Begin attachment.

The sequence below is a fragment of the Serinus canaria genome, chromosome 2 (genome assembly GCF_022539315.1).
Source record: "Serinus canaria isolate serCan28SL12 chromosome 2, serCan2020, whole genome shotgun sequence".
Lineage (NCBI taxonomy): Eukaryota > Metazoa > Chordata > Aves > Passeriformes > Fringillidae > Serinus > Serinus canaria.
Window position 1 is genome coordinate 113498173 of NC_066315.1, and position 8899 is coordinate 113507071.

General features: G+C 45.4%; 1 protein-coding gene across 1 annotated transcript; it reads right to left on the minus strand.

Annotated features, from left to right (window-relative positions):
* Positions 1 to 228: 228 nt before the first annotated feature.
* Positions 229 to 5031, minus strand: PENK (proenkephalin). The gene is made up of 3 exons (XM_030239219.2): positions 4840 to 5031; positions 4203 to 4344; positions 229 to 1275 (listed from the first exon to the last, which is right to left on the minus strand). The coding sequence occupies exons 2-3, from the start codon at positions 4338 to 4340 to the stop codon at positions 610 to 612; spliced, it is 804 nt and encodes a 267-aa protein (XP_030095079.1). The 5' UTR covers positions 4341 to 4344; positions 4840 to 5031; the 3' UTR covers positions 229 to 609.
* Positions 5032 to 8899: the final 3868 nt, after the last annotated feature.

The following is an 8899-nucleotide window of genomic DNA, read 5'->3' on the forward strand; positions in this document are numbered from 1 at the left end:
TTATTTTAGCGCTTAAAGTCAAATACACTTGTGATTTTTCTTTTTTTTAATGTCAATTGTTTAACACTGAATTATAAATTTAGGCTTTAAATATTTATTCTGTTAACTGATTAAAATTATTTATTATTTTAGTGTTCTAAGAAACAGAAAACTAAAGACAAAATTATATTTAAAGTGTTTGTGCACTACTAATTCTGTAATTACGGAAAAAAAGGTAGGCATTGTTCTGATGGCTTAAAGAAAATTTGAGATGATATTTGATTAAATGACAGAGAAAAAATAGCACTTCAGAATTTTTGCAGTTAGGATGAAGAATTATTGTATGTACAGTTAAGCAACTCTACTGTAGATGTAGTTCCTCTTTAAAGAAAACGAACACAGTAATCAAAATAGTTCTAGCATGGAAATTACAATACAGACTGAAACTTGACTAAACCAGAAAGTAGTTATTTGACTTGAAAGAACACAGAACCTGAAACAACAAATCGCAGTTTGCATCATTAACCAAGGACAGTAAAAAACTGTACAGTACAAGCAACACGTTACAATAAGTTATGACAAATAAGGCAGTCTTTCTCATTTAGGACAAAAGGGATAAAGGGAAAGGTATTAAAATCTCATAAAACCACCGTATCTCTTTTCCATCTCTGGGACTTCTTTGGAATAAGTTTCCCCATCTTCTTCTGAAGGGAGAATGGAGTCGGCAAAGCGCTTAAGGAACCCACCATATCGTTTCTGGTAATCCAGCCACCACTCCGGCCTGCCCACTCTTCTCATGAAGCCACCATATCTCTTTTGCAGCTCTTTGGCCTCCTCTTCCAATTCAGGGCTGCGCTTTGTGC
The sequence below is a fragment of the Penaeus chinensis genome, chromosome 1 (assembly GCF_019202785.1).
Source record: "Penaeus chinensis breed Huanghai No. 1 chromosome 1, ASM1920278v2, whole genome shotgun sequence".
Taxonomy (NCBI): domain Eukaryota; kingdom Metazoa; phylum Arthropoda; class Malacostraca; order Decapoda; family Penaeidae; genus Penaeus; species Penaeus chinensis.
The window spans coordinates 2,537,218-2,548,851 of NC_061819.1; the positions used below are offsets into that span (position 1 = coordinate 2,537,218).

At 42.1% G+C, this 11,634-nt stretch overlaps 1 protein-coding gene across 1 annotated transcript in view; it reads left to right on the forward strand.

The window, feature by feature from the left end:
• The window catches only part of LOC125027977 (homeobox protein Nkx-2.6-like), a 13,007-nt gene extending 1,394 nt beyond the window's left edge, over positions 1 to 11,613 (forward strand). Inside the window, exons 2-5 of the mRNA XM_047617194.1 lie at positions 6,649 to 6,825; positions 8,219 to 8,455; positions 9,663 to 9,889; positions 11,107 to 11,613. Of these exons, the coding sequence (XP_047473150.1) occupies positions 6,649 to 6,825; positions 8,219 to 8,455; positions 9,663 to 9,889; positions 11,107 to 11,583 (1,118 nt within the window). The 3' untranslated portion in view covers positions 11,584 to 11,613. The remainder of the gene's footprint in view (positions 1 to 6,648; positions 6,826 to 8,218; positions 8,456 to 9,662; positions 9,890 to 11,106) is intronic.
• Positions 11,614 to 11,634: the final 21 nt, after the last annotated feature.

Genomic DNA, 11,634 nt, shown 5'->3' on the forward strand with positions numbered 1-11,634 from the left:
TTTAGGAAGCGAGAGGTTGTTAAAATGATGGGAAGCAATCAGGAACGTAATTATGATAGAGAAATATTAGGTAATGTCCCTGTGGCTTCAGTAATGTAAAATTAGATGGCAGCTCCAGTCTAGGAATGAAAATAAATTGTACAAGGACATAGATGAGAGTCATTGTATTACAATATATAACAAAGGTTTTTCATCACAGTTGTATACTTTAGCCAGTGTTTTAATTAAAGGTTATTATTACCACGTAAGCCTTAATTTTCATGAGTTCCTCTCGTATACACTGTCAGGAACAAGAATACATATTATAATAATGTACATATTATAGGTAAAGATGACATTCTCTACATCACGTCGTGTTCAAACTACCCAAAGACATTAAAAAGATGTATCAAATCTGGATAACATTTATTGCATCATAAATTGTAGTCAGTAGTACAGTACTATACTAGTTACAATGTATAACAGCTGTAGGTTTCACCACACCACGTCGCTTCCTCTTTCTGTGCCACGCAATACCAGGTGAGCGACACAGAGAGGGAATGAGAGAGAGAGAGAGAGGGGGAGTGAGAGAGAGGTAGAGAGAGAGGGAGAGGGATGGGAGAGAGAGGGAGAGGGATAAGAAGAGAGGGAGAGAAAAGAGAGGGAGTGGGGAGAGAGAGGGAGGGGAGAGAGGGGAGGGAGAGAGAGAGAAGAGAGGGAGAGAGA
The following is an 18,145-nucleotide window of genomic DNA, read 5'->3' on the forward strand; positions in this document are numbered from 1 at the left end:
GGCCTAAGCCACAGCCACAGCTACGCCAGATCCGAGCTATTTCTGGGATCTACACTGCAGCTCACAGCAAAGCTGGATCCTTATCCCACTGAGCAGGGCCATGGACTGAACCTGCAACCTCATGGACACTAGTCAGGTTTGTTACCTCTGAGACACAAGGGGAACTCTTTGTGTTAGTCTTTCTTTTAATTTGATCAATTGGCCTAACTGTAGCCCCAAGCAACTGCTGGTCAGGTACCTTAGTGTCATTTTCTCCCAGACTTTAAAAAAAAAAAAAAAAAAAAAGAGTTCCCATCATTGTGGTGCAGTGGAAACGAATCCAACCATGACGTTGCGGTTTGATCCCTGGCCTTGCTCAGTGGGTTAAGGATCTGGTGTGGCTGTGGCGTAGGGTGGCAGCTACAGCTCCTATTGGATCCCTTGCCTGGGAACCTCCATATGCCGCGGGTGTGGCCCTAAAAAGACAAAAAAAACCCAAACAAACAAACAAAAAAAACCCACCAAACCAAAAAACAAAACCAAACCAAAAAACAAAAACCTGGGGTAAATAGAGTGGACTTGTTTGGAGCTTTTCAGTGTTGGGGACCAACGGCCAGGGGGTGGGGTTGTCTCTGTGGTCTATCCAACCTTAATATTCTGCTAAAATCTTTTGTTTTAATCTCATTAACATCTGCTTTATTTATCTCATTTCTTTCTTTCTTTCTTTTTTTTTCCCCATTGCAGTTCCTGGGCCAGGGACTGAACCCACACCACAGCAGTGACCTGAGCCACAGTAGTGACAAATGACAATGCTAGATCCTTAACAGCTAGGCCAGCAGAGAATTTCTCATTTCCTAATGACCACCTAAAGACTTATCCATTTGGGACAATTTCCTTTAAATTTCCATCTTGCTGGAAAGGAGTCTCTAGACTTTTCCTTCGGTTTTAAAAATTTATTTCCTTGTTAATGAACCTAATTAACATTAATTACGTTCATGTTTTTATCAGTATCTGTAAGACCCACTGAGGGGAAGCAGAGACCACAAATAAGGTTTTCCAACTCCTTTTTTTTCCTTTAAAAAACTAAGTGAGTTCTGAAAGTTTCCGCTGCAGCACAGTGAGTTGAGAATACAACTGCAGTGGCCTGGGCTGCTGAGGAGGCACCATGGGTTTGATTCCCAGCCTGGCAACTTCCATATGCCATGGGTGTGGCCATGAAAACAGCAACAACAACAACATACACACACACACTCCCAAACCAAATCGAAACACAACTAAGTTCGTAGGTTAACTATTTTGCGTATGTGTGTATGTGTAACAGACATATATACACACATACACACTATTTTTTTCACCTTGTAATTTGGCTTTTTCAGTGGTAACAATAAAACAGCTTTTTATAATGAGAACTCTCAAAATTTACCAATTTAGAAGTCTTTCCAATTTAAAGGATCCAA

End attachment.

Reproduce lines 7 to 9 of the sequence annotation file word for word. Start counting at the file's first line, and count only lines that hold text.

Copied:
* Positions 1 to 228: 228 nt before the first annotated feature.
* Positions 229 to 5031, minus strand: PENK (proenkephalin). The gene is made up of 3 exons (XM_030239219.2): positions 4840 to 5031; positions 4203 to 4344; positions 229 to 1275 (listed from the first exon to the last, which is right to left on the minus strand). The coding sequence occupies exons 2-3, from the start codon at positions 4338 to 4340 to the stop codon at positions 610 to 612; spliced, it is 804 nt and encodes a 267-aa protein (XP_030095079.1). The 5' UTR covers positions 4341 to 4344; positions 4840 to 5031; the 3' UTR covers positions 229 to 609.
* Positions 5032 to 8899: the final 3868 nt, after the last annotated feature.